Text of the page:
Kevin Bacon’s Favorite Cop Car Is the Crown Vic
The Hollywood vet dishes on Austin-Healeys, stolen police cruisers and the most embarrassing thing that ever happened to him in a car.
In Cop Car, Kevin Bacon plays a menacing sheriff with a secret. This secret, like those of most American public figures, is poorly hidden—in this case, in the trunk of Cop Car’s titular Crown Vic police cruiser. When the car is stolen by a pair of 10-year-old runaways, not much hilarity ensues.
Bacon, whose portrayal has garnered award-season chatter, has never stolen a cop car (we asked). Neither has he Googled “stolen cop car” (question No. 2). Googlers among you may be shocked at the frequency of cop-car grand larceny in our fair land, usually undertaken among the already apprehended, fueled as they are by alcohol, meth, synthetic pot, handcuffs and/or nudity.
We failed to ask Bacon if it was possible to play Six Degrees of Stolen Cop Car, connecting him directly to one of these daring perps in a half-dozen steps or less, but we covered just about everything else. Highlights of our fast-moving confab below.
The Drive: We're partial to the Fox-body Mustangs driven by the Florida Highway Patrol in the Eighties, as well as the beached-whale NYPD Chevy Caprices of the mid-Nineties. Does the star of Cop Car have a favorite cop car?”
Kevin Bacon: Well… no, I guess, not really. Though when I think cop car, I do think Crown Vic.
You experienced success at a relatively early age. Did you make any terrible car purchases during your first brush with fame?
I bought a 1961 Austin-Healey Bugeye Sprite. I bought it in L.A., and my buddy drove it across the country for me, and it was a super-cool car. It was British Racing Green and, really, just the way that everything functioned was so cool and so interesting. I loved it. But that is a car for people who know how to work on cars. And I’m not one of them. That’s a car that, you take it for a spin, you take it back and you work on it. It was always in the shop.
Did it make it to New York?
Oh yeah, it made it to New York. But my friend told me that pushing it over the Rockies was quite something. He said he just had to talk to it. “Come on. You can do it. Come on little guy.”
Do you have a fantasy car?
This is going to sound really corny, but I’d love to have an alternative-fuel, biodiesel Checker Marathon. Partly because when I first moved to New York, they were still on the street. I grew up in Philly, and as a kid, I remember getting in and seeing that jump seat, and I remember thinking that was the craziest, coolest thing to be able to sit in that thing—safety notwithstanding. And then, they sort of went away, and I was up in the Vineyard one summer in the Eighties, and somebody had one and they were using it as a personal car. And it was kind of gunmetal black. And I thought, that is really super-cool.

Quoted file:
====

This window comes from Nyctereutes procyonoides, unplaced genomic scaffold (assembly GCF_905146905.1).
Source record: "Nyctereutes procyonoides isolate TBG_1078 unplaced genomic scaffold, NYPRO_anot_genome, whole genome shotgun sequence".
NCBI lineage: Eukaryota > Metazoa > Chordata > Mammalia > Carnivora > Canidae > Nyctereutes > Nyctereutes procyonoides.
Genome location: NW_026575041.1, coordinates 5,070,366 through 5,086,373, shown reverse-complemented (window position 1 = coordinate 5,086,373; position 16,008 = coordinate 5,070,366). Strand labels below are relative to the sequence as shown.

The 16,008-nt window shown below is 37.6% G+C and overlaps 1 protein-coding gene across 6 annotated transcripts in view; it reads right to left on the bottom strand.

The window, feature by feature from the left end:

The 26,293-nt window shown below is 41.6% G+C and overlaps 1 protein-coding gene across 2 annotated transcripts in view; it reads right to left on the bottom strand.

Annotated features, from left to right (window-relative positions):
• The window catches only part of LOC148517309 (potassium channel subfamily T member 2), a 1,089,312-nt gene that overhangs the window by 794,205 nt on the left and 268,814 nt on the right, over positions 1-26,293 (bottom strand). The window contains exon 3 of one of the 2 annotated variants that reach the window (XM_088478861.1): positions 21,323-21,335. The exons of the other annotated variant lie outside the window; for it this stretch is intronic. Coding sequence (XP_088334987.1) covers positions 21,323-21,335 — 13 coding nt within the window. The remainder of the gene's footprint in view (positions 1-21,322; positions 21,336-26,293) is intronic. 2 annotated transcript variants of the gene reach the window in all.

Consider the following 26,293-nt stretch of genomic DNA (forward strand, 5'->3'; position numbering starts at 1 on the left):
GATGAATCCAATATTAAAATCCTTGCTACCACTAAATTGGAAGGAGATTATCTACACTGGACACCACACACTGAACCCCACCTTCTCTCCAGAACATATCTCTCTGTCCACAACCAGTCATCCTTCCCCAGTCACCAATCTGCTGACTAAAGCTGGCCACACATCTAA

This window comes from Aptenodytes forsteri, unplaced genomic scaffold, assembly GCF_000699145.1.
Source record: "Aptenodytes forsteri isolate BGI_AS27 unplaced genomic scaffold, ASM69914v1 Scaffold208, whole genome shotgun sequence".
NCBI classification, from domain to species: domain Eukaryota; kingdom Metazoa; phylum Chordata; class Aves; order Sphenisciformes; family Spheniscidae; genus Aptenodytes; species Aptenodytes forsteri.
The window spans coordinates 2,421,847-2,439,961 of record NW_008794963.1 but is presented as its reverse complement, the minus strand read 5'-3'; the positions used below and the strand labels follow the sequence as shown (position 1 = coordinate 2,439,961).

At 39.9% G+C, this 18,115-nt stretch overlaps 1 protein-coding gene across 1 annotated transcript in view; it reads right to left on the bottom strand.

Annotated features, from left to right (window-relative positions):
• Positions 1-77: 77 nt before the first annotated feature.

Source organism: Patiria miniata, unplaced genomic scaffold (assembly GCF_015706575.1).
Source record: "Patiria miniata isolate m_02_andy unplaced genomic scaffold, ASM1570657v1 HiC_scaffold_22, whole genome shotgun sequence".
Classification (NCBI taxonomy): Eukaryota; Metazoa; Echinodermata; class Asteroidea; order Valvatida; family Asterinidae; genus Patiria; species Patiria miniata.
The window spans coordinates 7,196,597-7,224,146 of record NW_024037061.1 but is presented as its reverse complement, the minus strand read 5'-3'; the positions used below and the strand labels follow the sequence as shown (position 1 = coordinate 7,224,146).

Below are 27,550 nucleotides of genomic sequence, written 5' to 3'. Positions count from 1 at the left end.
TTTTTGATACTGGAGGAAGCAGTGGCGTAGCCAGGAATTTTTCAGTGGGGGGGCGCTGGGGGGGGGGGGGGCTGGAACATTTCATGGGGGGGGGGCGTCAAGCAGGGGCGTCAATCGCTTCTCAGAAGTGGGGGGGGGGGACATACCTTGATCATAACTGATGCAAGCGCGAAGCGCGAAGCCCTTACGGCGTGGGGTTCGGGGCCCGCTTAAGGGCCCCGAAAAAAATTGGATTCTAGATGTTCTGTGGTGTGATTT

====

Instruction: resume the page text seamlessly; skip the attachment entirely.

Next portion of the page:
And why the biodiesel part?
I’m into fuel economy and the environment and alternative fuels. And I’m not a crazy car guy. I’m not so into power and all that kind of stuff. It’s not all that important to me. Although I have to say that when I was in RIPD, the character I was playing drove a Dodge Challenger. And I could feel that car, and I could feel that it wanted to go. But throughout the whole movie, I was either being towed or only driving at, like, 12 miles an hour.
"I’d love to have an alternative-fuel, biodiesel Checker Marathon."
We were finally shooting a scene, and I said to the director, “I should come screaming out of this spot, right?” And he was like, “No, no, no, you’re not in a hurry. You just want to just slowly kind of creep.” I was, like, “Shit.”
But then after about two takes, he said, “You know, I was wrong about that.” We had this street in front of Fenway Park closed off for about two blocks, so it was all protected. And I just got to open it up for take after take after take after take.
Last question: What’s the most embarrassing thing that’s ever happened to you in a car?
My son was born in a hospital in L.A. We were living in New York at the time, and we brought him home from the hospital to the hotel, and he was like, four days old, something like that. And my wife and I had him in the car seat in back, and we both jumped out of the car, and we left the keys in the car—with the doors locked and the engine running. And, obviously, we panicked.
That was back when we were driving a Nissan Pathfinder, when they still had the little vent window up front. I don’t know if you can even get that on a car anymore. But in like five seconds, the garage attendant put something around his fist, punched the window right out, reached in and opened the door. Needless to say, we were grateful.
The guy still works there. I still see him there. And whenever I do, I still recall that, with gratitude.
Cop Car will be released on DVD and BluRay on September 29th.
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When the boys in blue come to cart us away, we’ll be ready for the ride.